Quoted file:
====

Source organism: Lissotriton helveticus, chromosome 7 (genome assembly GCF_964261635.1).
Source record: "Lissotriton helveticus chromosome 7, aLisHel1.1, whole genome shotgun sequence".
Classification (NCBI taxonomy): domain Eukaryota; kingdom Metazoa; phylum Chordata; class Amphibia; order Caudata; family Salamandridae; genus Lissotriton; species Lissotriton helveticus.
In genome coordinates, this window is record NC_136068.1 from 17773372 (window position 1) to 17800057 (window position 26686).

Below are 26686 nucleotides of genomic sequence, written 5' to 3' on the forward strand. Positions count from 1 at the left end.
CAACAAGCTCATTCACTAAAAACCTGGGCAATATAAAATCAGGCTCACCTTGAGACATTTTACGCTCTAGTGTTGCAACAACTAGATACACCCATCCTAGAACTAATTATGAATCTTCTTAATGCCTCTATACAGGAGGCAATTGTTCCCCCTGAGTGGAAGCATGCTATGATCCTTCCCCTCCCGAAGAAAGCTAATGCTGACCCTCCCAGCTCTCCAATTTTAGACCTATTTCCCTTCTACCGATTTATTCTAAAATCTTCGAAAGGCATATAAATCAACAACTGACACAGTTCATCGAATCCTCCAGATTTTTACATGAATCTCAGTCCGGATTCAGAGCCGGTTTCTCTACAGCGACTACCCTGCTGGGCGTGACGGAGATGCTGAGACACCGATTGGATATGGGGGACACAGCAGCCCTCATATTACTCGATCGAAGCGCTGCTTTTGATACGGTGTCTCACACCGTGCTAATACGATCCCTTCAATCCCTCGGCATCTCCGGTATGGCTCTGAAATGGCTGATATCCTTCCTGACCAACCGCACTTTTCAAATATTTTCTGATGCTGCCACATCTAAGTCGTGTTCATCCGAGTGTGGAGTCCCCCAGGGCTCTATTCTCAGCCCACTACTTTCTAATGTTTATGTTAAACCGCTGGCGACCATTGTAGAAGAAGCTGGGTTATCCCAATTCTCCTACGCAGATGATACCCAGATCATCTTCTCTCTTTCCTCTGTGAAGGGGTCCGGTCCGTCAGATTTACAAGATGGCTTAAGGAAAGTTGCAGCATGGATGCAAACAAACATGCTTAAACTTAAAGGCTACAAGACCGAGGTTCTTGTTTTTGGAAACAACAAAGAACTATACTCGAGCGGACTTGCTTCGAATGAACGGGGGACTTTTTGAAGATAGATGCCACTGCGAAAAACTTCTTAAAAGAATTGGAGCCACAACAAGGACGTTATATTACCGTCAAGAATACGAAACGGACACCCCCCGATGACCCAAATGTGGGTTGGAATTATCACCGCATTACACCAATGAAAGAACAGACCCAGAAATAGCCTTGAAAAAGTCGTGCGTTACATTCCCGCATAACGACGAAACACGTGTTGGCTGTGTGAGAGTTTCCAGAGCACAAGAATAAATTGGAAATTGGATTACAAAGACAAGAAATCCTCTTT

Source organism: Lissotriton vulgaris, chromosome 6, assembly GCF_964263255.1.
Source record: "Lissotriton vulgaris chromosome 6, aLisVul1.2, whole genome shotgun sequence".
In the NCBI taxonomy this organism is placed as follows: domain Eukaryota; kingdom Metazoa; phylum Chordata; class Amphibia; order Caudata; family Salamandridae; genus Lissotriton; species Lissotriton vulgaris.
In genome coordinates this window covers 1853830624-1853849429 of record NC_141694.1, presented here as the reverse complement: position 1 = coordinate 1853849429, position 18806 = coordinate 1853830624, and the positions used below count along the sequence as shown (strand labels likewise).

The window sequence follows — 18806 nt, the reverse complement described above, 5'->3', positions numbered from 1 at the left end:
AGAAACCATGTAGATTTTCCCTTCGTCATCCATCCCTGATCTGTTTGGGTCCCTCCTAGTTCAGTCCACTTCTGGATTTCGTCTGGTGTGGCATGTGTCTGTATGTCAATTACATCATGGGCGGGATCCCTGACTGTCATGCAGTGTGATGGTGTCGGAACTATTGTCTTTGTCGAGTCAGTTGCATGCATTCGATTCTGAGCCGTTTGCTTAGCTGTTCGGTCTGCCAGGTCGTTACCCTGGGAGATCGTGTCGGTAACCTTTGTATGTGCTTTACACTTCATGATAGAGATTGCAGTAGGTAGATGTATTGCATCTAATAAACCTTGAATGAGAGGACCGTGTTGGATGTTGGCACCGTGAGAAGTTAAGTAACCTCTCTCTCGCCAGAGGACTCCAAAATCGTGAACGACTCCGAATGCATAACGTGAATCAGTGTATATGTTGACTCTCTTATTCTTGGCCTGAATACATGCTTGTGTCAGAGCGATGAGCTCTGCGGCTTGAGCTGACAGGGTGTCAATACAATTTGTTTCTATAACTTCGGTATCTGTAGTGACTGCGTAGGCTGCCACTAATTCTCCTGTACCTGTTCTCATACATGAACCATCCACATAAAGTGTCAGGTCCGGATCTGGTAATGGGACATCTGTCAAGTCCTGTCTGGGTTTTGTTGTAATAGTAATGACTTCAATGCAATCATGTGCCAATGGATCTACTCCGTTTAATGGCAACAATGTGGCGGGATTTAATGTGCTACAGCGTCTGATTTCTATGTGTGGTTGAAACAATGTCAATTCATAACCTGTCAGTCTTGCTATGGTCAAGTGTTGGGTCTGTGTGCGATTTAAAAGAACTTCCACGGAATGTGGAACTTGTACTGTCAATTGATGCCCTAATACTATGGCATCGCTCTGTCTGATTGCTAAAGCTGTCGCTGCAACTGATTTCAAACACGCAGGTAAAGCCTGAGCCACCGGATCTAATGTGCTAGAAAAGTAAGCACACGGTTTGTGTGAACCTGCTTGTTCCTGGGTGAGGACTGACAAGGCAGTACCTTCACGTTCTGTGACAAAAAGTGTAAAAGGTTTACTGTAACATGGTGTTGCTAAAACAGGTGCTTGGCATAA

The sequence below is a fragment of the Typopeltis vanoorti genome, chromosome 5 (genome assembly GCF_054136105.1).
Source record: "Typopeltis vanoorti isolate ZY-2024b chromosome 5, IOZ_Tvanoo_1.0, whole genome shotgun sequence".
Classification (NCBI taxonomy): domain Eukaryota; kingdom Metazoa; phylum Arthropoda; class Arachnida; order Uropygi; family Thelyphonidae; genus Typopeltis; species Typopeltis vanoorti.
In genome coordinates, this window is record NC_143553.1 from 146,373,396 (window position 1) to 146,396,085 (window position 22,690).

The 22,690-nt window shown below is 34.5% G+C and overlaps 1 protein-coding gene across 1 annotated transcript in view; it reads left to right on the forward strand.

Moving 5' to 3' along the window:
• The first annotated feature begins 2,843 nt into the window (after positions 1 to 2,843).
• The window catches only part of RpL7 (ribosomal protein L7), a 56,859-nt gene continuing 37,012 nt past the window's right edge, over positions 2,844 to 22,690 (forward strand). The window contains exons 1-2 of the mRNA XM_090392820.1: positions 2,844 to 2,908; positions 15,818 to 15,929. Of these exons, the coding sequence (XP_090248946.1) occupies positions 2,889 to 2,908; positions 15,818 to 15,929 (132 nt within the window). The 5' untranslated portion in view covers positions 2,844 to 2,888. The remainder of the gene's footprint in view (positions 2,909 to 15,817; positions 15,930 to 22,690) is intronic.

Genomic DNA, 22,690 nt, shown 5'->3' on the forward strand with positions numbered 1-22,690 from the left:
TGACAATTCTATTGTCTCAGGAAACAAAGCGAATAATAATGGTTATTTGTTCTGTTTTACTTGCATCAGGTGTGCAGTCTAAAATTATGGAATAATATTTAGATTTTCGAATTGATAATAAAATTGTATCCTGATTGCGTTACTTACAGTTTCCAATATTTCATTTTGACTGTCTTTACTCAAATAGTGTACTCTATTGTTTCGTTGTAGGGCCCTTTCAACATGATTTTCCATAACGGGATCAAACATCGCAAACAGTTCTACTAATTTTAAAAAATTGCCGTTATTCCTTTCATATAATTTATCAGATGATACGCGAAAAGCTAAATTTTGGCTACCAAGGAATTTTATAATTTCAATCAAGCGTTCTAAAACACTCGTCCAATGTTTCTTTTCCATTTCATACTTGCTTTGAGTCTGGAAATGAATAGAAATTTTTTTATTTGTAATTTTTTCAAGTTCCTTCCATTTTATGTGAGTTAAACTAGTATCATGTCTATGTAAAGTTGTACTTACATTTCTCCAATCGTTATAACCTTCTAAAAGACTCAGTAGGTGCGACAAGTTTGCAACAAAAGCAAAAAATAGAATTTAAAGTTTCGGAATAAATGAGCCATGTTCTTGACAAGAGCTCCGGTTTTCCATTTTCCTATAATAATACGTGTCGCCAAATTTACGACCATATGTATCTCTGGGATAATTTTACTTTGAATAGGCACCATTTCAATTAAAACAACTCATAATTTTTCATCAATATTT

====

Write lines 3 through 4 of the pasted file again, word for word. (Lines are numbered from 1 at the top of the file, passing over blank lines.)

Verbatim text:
Classification (NCBI taxonomy): domain Eukaryota; kingdom Metazoa; phylum Chordata; class Amphibia; order Caudata; family Salamandridae; genus Lissotriton; species Lissotriton helveticus.
In genome coordinates, this window is record NC_136068.1 from 17773372 (window position 1) to 17800057 (window position 26686).